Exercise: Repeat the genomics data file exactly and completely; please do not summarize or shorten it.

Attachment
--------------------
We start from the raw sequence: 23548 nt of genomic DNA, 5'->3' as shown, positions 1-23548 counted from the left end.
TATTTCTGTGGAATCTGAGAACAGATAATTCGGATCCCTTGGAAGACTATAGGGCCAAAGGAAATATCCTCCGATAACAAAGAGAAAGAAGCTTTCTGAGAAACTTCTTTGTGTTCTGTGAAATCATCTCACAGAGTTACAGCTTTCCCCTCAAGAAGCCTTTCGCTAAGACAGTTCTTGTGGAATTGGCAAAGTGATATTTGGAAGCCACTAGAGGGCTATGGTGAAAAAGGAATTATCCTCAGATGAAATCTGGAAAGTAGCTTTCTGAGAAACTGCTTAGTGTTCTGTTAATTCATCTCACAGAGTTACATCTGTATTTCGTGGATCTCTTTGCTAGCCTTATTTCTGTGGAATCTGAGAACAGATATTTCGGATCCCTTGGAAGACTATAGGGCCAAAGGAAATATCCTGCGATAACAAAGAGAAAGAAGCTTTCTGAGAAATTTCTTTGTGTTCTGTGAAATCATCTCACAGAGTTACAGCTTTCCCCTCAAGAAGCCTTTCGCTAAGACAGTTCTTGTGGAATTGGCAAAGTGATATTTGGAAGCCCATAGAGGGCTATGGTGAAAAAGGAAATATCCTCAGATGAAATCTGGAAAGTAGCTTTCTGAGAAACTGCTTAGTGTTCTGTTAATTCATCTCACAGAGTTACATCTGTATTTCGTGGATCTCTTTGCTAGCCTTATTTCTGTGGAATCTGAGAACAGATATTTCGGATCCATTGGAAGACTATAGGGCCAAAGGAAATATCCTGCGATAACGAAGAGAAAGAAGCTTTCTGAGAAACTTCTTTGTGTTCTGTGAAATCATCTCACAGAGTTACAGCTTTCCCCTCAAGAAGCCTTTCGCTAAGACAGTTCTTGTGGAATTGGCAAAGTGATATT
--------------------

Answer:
We start from the raw sequence: 23548 nt of genomic DNA, 5'->3' as shown, positions 1-23548 counted from the left end.
TATTTCTGTGGAATCTGAGAACAGATAATTCGGATCCCTTGGAAGACTATAGGGCCAAAGGAAATATCCTCCGATAACAAAGAGAAAGAAGCTTTCTGAGAAACTTCTTTGTGTTCTGTGAAATCATCTCACAGAGTTACAGCTTTCCCCTCAAGAAGCCTTTCGCTAAGACAGTTCTTGTGGAATTGGCAAAGTGATATTTGGAAGCCACTAGAGGGCTATGGTGAAAAAGGAATTATCCTCAGATGAAATCTGGAAAGTAGCTTTCTGAGAAACTGCTTAGTGTTCTGTTAATTCATCTCACAGAGTTACATCTGTATTTCGTGGATCTCTTTGCTAGCCTTATTTCTGTGGAATCTGAGAACAGATATTTCGGATCCCTTGGAAGACTATAGGGCCAAAGGAAATATCCTGCGATAACAAAGAGAAAGAAGCTTTCTGAGAAATTTCTTTGTGTTCTGTGAAATCATCTCACAGAGTTACAGCTTTCCCCTCAAGAAGCCTTTCGCTAAGACAGTTCTTGTGGAATTGGCAAAGTGATATTTGGAAGCCCATAGAGGGCTATGGTGAAAAAGGAAATATCCTCAGATGAAATCTGGAAAGTAGCTTTCTGAGAAACTGCTTAGTGTTCTGTTAATTCATCTCACAGAGTTACATCTGTATTTCGTGGATCTCTTTGCTAGCCTTATTTCTGTGGAATCTGAGAACAGATATTTCGGATCCATTGGAAGACTATAGGGCCAAAGGAAATATCCTGCGATAACGAAGAGAAAGAAGCTTTCTGAGAAACTTCTTTGTGTTCTGTGAAATCATCTCACAGAGTTACAGCTTTCCCCTCAAGAAGCCTTTCGCTAAGACAGTTCTTGTGGAATTGGCAAAGTGATATT